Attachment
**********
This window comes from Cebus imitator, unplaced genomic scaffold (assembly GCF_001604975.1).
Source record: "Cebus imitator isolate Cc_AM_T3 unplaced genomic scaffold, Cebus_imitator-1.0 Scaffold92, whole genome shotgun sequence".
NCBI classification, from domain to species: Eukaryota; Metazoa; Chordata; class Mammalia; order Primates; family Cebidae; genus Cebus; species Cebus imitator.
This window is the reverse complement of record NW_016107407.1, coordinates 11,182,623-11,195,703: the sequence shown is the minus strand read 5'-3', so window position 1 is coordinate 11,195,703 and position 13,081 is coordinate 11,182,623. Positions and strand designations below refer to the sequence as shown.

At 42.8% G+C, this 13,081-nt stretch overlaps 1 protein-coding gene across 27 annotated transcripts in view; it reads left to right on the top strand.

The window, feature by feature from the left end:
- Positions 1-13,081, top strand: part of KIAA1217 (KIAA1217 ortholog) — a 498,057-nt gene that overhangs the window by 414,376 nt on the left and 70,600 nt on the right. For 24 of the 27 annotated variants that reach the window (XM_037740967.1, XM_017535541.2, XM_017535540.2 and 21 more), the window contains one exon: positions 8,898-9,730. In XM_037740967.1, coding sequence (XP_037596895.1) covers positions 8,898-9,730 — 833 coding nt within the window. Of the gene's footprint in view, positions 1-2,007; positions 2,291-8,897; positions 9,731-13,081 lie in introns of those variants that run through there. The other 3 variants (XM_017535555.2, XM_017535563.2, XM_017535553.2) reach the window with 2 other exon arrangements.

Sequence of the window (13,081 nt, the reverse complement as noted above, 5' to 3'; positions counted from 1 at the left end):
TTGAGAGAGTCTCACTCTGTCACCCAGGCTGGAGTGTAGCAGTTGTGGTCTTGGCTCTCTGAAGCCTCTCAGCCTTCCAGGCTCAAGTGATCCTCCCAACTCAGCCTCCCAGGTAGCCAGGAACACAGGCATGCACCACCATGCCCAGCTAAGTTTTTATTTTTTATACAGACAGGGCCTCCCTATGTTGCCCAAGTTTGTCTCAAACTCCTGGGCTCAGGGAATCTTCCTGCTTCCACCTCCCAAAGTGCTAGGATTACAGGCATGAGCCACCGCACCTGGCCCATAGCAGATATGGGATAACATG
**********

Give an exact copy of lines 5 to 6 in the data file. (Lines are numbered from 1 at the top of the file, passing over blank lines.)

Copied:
At 42.8% G+C, this 13,081-nt stretch overlaps 1 protein-coding gene across 27 annotated transcripts in view; it reads left to right on the top strand.

The window, feature by feature from the left end: